HUNDREDS OF BLACK AND MEXICAN FAMILIES FILE RACIAL REPARATIONS CLAIM AGAINST CITY OF PALMS SPRINGS

November 29, 2022

Areva Martin represents the victims of Section 14

Residents of Section 14 whose houses were bulldozed and burned by the City of Palm Springs in the 1960s Seek Restitution

Today, hundreds of Black and Mexican families who were forcibly and illegally evicted by the City of Palm Springs from their privately-owned houses in the Section 14 neighborhood in the 1950s and 1960s, announced the filing of an amended claim that asserts Palm Springs caused up to $2 billion in harm to the families.

Today’s action comes 14 months after the city formally apologized to the survivors for its horrific behavior – apologized but remained silent and largely disengaged.

“This was an atrocity,” said attorney Areva Martin, who represents the Section 14 families. “Until now it has largely been a shameful secret confined to the city limits of Palm Springs, but “Section 14” should be mentioned alongside Tulsa, Rosewood, and Bruce’s Beach. Palm Springs literally bulldozed and burned out its Black and Latino residents because it wanted the land where they lived.

Martin continued: “To be clear: there was no restitution, no assistance, no help – only fear, intimidation and fire,” Martin continued. “These facts are not in dispute. So, it is unconscionable that Palm Springs is not engaging with all its energy on making these families whole. How much longer should they wait? Many of the survivors  of these events are in their 70s, 80s and even 90s. They can’t wait.”

Background

While promoting an image of Hollywood luxury in the 1950s and 1960s, the City of Palm Springs’ racially restrictive covenants prohibited Black people from sharing that good life or living in white neighborhoods. Instead, Black and Mexican Americans could only build homes in the Section 14 area of the Agua Caliente tribe’s reservation. Then, over a 10-year span from the late 1950s through the 1960s, Palm Springs hatched a plan to demolish Section 14 for the purposes of developing it into more lucrative commercial enterprises. To gain possession of this prime downtown real estate, the city hired contractors to bulldoze the privately-owned houses, often with personal property and belongings inside, and then the city sent the Palm Springs Fire Department to burn the destruction.  Black and Mexican residents were often forced to flee Section 14 with only what they could carry.

Assessing Harm and Moving toward Healing

The Section 14 families retained renown reparations expert, Dr. Julianne Malveaux, noted economist, Cal State, LA Dean of Ethnic Studies, author, and president emeritus of Bennett College, to conduct a preliminary harm assessment on their behalf. Her calculations estimate the damages caused by the city of Palm Springs to survivors and their descendants to fall between $400 million to $2 billion dollars. To reach this figure, Dr. Malveaux utilized a model widely employed by economists when calculating destruction to communities caused by natural disasters such as wildfires, neighborhoods and tornados, or other calamities that have obliterated entire neighborhoods.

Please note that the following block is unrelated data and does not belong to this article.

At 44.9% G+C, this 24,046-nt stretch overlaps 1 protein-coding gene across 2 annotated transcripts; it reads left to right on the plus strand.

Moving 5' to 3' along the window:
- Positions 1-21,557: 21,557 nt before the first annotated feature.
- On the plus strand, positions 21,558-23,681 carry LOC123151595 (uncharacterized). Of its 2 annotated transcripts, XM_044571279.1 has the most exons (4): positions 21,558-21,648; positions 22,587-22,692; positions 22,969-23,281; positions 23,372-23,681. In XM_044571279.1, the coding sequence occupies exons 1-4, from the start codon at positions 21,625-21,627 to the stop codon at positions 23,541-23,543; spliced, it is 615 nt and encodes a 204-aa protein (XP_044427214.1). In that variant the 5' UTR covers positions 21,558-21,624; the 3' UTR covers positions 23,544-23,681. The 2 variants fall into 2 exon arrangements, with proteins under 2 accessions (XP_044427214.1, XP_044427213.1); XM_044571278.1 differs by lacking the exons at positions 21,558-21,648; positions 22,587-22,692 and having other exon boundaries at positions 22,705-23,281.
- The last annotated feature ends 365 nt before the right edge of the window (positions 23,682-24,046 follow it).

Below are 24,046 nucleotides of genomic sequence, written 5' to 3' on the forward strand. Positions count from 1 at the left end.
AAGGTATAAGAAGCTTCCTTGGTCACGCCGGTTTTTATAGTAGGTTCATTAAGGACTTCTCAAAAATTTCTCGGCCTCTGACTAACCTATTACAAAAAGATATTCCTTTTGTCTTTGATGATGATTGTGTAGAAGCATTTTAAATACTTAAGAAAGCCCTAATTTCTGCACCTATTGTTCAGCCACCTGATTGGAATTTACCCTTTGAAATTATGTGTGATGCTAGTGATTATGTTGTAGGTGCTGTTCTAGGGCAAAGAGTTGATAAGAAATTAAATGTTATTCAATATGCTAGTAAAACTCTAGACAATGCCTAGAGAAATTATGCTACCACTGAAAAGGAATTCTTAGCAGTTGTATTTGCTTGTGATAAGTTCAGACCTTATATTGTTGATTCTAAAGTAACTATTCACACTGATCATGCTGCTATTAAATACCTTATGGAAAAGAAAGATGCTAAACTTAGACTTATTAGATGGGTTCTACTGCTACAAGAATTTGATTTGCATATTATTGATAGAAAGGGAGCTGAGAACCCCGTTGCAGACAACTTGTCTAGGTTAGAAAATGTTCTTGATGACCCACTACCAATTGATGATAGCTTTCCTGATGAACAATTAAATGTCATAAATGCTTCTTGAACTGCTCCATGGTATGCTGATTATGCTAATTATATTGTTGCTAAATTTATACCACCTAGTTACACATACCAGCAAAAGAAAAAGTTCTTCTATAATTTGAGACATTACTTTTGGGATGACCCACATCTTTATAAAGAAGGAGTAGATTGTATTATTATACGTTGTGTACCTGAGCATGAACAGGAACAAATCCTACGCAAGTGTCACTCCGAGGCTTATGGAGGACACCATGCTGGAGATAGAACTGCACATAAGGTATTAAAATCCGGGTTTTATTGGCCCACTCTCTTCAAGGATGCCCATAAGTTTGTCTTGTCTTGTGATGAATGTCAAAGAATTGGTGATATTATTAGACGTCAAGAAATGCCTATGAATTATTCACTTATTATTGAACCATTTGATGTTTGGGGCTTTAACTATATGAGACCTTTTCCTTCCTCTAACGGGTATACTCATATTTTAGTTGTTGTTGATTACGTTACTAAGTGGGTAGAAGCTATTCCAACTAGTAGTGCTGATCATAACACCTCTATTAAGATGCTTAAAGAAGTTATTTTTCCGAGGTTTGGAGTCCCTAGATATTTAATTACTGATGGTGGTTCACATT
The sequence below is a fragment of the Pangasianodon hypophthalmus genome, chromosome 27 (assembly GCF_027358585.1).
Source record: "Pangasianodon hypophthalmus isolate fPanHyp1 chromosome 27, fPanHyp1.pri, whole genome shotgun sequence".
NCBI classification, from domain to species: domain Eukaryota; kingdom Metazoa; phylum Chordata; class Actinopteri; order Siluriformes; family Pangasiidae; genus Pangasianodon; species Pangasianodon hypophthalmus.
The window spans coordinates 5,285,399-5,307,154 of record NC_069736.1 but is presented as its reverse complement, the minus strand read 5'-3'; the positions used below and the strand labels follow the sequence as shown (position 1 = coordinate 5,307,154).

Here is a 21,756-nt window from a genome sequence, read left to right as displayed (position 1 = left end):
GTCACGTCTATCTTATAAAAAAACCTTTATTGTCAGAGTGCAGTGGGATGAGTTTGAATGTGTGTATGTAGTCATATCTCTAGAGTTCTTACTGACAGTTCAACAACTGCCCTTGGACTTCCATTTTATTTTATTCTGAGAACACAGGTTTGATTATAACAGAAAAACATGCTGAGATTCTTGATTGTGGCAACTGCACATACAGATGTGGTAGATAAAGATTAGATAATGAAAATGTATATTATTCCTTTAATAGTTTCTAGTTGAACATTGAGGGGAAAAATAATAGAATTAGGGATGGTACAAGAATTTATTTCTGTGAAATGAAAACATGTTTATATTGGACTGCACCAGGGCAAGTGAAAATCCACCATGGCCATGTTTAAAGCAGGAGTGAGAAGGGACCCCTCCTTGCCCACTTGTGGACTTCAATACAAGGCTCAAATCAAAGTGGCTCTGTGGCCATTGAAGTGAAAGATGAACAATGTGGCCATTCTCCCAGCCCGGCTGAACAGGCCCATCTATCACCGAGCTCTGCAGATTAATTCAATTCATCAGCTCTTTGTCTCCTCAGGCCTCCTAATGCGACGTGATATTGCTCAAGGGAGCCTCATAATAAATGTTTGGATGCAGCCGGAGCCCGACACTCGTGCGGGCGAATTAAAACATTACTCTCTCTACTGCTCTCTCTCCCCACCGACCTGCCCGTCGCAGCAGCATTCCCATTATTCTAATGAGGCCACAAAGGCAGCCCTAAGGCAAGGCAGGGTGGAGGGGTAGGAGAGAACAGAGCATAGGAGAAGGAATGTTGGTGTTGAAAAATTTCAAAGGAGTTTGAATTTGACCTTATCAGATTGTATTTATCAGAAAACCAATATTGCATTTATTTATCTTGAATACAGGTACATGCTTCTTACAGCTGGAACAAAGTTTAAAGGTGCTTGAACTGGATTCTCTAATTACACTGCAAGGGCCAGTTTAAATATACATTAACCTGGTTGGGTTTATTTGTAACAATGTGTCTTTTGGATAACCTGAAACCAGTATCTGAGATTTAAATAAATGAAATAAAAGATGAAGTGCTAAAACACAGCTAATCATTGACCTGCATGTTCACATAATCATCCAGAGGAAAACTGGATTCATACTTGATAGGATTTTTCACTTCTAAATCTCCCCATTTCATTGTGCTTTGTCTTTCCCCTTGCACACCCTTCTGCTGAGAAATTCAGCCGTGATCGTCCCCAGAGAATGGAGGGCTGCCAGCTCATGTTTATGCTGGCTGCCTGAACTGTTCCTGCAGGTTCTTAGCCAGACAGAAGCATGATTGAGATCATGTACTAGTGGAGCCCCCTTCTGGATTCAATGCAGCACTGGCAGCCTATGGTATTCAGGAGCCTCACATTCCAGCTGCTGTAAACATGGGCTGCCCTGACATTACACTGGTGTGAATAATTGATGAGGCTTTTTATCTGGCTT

“No state has more experience calculating economic loss due to disaster “than California.,” said Dr. Malveaux. “We do it when there are mudslides and floods, droughts, earthquakes, and wildfires. The only aspect of this assessment that seems new, is that we are applying the same logic, the same factors and same economic models to a Black and Mexican neighborhood that was intentionally destroyed.

“Palm Springs must deliver justice – and by that I mean economic justice – to these families,” she said.

“I don’t hate Palm Spring, said Pearl Devers, whose family was ousted from Section 14 when she was 13 years old.  “You might think I would, after the way the city treated our parents and the way they broke up our families and our homes, but we don’t. “I hate what they did. But nonetheless, I am filled with hope. Hope that the City of Palm Springs will meet this moment with creativity and humility and come forward with the response we deserve.”

The following are suggested starting points for the City.

  • Develop a funding mechanism to compensate the survivors and defendants
  • Develop a process of identifying all impacted parties
  • Develop a framework for acknowledging the harm of the victims and their contributions to the city

City of Palm Springs formally apologized for its role in evicting individuals from Section 14 on September 29, 2021. However, justice is still due. 


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